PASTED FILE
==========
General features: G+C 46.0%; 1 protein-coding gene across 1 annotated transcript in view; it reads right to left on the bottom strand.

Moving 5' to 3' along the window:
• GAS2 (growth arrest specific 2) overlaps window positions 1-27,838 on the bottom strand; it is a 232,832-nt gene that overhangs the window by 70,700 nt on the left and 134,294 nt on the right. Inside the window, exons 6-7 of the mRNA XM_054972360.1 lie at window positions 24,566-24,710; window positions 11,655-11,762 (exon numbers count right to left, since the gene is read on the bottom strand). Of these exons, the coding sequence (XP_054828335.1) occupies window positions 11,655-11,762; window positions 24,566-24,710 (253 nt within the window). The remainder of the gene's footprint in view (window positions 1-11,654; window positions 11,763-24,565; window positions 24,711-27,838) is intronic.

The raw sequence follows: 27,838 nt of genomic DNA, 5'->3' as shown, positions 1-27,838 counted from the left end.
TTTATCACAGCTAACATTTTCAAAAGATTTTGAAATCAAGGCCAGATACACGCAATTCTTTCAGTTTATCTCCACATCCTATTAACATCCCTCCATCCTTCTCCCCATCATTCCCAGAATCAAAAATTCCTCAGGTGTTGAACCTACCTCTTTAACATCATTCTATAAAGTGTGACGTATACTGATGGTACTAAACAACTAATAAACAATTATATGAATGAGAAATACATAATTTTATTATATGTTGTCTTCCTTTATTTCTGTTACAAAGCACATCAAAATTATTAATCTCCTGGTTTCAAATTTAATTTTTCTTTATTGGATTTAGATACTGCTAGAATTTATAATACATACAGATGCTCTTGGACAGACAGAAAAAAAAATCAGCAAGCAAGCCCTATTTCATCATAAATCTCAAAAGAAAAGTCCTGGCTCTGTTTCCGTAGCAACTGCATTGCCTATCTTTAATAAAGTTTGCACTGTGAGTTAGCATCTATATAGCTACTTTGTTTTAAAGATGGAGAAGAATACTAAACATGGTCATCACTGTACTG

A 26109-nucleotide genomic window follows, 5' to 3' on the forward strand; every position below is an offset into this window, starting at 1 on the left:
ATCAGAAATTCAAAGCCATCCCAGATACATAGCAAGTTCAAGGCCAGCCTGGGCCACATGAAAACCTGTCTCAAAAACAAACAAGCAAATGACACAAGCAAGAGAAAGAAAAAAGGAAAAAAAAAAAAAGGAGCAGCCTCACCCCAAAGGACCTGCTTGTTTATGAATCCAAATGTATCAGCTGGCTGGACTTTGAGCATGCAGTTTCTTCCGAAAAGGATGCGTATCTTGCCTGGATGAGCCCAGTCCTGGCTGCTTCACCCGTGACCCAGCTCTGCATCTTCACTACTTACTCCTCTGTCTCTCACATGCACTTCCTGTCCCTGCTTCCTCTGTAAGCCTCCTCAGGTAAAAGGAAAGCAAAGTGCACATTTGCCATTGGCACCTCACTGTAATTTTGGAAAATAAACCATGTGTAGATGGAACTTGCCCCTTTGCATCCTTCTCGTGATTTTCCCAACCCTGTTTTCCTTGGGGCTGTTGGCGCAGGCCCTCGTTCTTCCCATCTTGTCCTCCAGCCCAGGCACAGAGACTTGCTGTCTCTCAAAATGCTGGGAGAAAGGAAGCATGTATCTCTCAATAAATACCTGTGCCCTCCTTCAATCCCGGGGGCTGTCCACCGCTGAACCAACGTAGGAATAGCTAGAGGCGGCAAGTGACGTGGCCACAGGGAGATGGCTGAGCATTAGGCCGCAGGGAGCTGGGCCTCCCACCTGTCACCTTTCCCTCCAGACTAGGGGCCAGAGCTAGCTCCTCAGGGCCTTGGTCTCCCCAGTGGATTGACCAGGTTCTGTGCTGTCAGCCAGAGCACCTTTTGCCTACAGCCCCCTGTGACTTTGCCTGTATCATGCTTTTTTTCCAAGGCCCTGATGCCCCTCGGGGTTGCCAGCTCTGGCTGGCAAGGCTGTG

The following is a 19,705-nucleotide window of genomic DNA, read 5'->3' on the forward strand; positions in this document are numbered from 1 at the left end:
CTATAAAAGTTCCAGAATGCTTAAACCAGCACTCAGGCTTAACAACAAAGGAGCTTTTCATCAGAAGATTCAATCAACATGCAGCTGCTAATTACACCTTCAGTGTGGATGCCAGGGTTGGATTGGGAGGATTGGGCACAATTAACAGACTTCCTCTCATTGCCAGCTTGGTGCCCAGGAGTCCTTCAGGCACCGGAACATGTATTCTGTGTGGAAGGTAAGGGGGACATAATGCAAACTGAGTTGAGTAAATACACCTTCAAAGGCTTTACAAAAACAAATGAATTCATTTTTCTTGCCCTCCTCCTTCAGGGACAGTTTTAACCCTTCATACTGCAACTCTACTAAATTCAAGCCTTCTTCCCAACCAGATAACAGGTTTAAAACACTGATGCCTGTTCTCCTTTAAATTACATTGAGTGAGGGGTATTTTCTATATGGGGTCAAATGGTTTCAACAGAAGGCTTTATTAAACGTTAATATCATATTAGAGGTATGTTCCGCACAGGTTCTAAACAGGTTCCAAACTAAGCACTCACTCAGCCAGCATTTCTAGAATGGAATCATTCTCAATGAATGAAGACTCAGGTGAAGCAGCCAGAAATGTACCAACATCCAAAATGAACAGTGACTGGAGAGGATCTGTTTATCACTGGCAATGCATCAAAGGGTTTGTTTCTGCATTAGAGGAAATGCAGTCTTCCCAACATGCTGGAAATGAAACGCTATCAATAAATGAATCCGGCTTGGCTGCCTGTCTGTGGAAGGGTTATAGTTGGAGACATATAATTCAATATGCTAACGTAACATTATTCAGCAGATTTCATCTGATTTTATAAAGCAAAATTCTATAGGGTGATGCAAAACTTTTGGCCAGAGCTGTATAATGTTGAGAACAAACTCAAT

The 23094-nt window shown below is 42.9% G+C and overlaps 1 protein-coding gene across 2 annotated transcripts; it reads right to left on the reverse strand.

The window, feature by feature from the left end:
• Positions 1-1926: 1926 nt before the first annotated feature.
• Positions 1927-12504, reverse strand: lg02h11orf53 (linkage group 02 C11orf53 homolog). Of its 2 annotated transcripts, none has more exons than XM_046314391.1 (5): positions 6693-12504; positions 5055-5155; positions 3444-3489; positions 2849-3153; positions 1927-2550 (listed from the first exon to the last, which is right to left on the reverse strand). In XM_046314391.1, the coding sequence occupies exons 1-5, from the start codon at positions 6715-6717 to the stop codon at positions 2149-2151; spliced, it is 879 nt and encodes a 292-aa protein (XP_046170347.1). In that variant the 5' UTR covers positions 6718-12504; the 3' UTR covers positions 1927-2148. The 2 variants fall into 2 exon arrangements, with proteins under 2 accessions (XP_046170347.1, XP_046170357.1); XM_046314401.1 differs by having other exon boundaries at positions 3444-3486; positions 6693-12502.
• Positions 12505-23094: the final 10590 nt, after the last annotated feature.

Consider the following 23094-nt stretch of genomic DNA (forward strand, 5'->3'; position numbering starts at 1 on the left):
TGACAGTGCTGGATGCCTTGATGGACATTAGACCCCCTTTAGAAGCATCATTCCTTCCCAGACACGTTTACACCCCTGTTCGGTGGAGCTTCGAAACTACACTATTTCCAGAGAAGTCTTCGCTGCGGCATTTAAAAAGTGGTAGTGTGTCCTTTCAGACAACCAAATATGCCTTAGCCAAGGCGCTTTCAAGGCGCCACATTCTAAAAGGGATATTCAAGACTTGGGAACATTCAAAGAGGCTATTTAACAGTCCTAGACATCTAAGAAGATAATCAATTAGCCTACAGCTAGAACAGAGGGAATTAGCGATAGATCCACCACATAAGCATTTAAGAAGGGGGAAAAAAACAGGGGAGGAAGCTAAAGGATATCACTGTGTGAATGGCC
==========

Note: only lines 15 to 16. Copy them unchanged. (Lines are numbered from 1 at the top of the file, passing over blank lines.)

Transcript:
Consider the following 23094-nt stretch of genomic DNA (forward strand, 5'->3'; position numbering starts at 1 on the left):
TGACAGTGCTGGATGCCTTGATGGACATTAGACCCCCTTTAGAAGCATCATTCCTTCCCAGACACGTTTACACCCCTGTTCGGTGGAGCTTCGAAACTACACTATTTCCAGAGAAGTCTTCGCTGCGGCATTTAAAAAGTGGTAGTGTGTCCTTTCAGACAACCAAATATGCCTTAGCCAAGGCGCTTTCAAGGCGCCACATTCTAAAAGGGATATTCAAGACTTGGGAACATTCAAAGAGGCTATTTAACAGTCCTAGACATCTAAGAAGATAATCAATTAGCCTACAGCTAGAACAGAGGGAATTAGCGATAGATCCACCACATAAGCATTTAAGAAGGGGGAAAAAAACAGGGGAGGAAGCTAAAGGATATCACTGTGTGAATGGCC